Virtual Reality Experience.
Alexander Adderley, Tom Szirtes aka Mbryonic & Xavier Solé.
The history of visual art as object is inseparable from the space it occupies. That space may be ritual, magical, religious, anthropological as in a cabinet of curiosities, domestic and decorative, a public gallery, or a vault as investment.
Art is an object of exchange whose context increases or decreases its value. An object in a public gallery is viewed differently from an object in a shed (unless it is the shed) in much the same way as a skull displayed as a relic in a church is different from one in a normal grave. Churches and museums consecrate space and invite a different, more devout form of attention. They themselves make art.
The Turbine Hall at Tate Modern was an industrial space but is now just such a consecrated space. The space itself is a vital part of the context. But what if the space can be recreated in virtual reality and reoccupied as, in this case, by adaptation of themes from Goya in a visually dense and aggressive assault on the senses, or indeed by any other possible experiential phenomenon? What if the roof of the Tate were to fly away or collapse?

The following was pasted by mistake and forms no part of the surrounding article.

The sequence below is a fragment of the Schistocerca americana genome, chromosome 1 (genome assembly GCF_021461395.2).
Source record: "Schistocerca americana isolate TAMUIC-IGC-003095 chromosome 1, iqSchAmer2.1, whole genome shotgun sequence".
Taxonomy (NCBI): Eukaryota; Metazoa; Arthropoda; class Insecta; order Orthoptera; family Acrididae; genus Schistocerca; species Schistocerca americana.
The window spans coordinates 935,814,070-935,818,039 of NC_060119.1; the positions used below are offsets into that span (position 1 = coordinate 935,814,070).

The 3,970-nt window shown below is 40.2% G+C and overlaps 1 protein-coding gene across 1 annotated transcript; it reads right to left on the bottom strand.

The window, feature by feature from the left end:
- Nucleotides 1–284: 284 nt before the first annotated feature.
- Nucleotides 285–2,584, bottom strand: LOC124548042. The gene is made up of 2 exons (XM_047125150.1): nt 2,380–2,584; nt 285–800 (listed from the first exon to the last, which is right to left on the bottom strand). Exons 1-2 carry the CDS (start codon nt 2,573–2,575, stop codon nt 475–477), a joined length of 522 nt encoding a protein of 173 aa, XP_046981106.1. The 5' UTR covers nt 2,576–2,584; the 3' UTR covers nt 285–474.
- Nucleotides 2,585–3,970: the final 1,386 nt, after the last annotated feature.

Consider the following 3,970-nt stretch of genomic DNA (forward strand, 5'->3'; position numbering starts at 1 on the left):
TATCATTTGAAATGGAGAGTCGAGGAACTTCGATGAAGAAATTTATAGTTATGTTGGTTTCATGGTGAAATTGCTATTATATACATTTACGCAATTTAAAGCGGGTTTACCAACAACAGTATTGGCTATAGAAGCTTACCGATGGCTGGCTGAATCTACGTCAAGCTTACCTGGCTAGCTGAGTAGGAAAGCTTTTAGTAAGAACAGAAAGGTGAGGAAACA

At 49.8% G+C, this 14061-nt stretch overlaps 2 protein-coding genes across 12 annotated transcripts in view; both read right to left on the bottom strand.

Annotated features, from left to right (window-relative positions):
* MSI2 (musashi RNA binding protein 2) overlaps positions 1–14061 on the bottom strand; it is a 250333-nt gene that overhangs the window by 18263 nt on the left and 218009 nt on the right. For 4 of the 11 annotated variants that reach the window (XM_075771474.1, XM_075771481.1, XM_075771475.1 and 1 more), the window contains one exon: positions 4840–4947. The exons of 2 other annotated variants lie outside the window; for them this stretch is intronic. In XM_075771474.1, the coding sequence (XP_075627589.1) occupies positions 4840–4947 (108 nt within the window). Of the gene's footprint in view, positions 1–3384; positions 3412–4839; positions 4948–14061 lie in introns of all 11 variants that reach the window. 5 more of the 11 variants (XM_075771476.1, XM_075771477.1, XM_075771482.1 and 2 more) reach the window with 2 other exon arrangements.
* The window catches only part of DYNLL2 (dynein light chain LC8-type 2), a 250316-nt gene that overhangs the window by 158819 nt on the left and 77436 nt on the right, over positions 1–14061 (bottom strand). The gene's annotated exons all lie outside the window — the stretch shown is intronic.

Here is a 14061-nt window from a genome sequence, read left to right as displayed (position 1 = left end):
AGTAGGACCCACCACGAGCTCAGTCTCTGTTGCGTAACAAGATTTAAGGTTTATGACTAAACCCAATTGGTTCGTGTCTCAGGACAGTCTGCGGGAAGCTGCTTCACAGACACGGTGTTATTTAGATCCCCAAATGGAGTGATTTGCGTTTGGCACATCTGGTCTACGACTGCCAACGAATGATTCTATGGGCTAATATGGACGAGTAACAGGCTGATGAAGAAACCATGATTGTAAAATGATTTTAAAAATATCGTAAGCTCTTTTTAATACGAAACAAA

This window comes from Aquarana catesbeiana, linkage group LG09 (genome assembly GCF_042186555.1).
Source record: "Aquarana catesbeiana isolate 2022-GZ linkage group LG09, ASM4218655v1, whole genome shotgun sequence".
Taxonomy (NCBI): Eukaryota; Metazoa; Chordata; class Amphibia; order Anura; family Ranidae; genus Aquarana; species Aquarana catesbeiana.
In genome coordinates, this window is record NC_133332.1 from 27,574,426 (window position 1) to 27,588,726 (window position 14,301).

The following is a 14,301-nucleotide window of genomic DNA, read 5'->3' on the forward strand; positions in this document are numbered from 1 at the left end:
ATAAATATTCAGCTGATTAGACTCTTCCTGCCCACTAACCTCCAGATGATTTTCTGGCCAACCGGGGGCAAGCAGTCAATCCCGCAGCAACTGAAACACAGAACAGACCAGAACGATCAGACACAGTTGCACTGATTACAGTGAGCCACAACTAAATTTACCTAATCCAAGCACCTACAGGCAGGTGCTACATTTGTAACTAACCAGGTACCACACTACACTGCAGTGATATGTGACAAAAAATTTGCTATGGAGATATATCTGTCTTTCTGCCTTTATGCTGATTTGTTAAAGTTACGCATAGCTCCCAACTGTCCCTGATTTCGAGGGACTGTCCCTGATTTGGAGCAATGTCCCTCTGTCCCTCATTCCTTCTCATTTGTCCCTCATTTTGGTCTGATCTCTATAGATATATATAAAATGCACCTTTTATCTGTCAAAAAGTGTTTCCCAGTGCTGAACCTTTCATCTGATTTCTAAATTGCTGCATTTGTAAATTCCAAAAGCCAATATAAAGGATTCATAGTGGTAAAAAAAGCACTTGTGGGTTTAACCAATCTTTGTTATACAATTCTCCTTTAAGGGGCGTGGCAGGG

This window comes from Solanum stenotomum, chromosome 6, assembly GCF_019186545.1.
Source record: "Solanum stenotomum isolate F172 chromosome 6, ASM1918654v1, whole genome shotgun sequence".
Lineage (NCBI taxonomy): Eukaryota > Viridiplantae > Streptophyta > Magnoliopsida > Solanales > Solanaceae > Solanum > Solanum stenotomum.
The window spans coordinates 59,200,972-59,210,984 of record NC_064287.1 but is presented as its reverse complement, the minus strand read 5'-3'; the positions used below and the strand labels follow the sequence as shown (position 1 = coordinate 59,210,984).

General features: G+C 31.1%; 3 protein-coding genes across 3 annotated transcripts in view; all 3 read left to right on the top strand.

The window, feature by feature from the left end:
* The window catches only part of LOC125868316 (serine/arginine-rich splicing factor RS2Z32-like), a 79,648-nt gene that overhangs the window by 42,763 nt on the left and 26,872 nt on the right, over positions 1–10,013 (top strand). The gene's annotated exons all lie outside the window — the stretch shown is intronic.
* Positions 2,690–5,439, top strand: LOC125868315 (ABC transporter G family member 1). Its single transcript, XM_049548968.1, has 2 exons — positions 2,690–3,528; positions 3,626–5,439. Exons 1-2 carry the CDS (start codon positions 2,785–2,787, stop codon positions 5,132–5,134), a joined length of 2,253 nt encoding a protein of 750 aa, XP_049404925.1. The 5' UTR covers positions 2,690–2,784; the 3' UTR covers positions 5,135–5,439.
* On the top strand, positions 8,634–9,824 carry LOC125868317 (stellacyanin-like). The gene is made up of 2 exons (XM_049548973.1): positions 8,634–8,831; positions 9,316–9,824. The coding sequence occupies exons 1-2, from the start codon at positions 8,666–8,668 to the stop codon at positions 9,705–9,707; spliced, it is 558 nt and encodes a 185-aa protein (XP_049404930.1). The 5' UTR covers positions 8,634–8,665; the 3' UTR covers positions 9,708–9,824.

That is the kind of possibility the Appropriation Project looks to explore. Collaborating with various artists and institutions, London-based design studio Mbryonic creates a series of virtual experiences set in unique spaces. The first of them, entitled ‘The Sleep of Reason Still Produces Monsters’, was created in collaboration with visual artist Xavi Sole and is inspired by three works by Goya: The Hill of San Isidro, The Pilgrimage of San Isidro, and The Great He-Goat. The resulting piece presents the audience with the evolution of a scene, of joyful celebration into a pilgrimage of sinister characters on their way to the hermitage under the gaze of a demonic Idol.